|Title||Seasonality of the physical and biogeochemical hydrography in the inflow to the Arctic Ocean through Fram Strait|
|Publication Type||Journal Article|
|Year of Publication||2018|
|Authors||Randelhoff A., Reigstad M., Chierici M., Sundfjord A., Ivanov V., Cape M, Vernet M, Tremblay J.E, Bratbak G., Kristiansen S.|
|Journal||Frontiers in Marine Science|
|Type of Article||Article|
|Keywords||Arctic Ocean; Atlantic water; barents sea; carbon; carbonic-acid; Environmental Sciences & Ecology; eurasian basin; fram strait; Hydrography; marine; Marine & Freshwater Biology; nutrients; optical-properties; recirculation; sea-ice; shelf slope; surface waters; variability; West Spitsbergen Current|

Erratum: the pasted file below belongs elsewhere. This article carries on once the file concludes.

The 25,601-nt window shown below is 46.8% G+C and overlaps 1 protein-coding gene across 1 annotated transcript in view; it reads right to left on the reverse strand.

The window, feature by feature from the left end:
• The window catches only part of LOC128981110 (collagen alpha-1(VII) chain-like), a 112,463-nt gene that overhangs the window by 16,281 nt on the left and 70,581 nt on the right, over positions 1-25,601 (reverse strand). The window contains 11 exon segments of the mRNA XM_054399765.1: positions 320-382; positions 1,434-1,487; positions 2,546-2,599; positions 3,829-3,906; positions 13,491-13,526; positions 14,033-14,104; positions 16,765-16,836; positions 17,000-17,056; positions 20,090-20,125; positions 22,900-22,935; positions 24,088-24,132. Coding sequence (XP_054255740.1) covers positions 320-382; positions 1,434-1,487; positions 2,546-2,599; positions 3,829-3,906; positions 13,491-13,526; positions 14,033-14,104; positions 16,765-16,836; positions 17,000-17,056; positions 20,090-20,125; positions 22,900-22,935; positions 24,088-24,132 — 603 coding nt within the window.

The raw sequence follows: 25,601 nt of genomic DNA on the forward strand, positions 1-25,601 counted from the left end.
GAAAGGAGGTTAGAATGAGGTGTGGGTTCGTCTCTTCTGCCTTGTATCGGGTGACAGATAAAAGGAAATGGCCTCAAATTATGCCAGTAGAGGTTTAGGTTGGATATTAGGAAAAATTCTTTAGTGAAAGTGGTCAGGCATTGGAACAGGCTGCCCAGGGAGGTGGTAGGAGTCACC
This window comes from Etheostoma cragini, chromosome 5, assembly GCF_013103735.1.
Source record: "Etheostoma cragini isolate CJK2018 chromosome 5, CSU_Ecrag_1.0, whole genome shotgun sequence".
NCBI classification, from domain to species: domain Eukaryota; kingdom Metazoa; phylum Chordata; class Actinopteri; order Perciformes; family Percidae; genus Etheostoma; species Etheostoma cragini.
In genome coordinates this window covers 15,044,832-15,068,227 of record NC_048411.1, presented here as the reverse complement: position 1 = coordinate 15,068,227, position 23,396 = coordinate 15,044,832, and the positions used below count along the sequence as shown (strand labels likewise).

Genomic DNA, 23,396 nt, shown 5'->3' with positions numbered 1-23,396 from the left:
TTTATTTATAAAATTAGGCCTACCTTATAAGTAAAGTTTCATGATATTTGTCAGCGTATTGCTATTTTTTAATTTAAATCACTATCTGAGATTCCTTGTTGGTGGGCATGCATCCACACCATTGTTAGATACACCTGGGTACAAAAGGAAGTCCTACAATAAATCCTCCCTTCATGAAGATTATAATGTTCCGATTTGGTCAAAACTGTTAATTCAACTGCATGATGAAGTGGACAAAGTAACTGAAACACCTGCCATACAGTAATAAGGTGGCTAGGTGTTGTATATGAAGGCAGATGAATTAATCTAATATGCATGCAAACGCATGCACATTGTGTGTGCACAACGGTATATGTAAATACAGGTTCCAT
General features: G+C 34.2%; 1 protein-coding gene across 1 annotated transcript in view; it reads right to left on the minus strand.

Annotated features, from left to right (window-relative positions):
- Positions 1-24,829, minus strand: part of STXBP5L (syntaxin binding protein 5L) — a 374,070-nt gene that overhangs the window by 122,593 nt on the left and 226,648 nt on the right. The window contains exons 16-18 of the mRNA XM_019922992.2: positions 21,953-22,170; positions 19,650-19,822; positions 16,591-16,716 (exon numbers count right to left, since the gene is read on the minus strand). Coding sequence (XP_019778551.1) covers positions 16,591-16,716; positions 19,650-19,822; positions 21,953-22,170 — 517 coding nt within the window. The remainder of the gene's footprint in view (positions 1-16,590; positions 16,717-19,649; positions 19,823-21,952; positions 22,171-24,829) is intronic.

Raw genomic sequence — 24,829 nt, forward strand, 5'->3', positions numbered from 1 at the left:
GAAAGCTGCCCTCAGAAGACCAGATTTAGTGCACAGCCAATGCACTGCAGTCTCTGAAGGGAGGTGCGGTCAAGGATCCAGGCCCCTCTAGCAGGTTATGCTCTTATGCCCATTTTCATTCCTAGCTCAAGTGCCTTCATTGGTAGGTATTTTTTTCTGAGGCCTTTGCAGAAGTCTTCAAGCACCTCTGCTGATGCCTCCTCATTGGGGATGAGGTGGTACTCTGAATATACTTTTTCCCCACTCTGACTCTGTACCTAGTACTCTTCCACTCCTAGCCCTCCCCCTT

Eastern Fram Strait and the shelf slope region north of Svalbard is dominated by the advection of warm, salty and nutrient-rich Atlantic Water (AW). This oceanic heat contributes to keeping the area relatively free of ice. The last years have seen a dramatic decrease in regional sea ice extent, which is expected to drive large increases in pelagic primary production and thereby changes in marine ecology and nutrient cycling. In a concerted effort, we conducted five cruises to the area in winter, spring, summer and fall of 2014, in order to understand the physical and biogeochemical controls of carbon cycling, for the first time from a year-round point of view. We document (1) the offshore location of the wintertime front between salty AW and fresher Surface Water in the ocean surface, (2) thermal convection of Atlantic Water over the shelf slope, likely enhancing vertical nutrient fluxes, and (3) the importance of ice melt derived upper ocean stratification for the spring bloom timing. Our findings strongly confirm the hypothesis that this "Atlantification," as it has been called, of the shelf slope area north of Svalbard resulting from the advection of AW alleviates both nutrient and light limitations at the same time, leading to increased pelagic primary productivity in this region.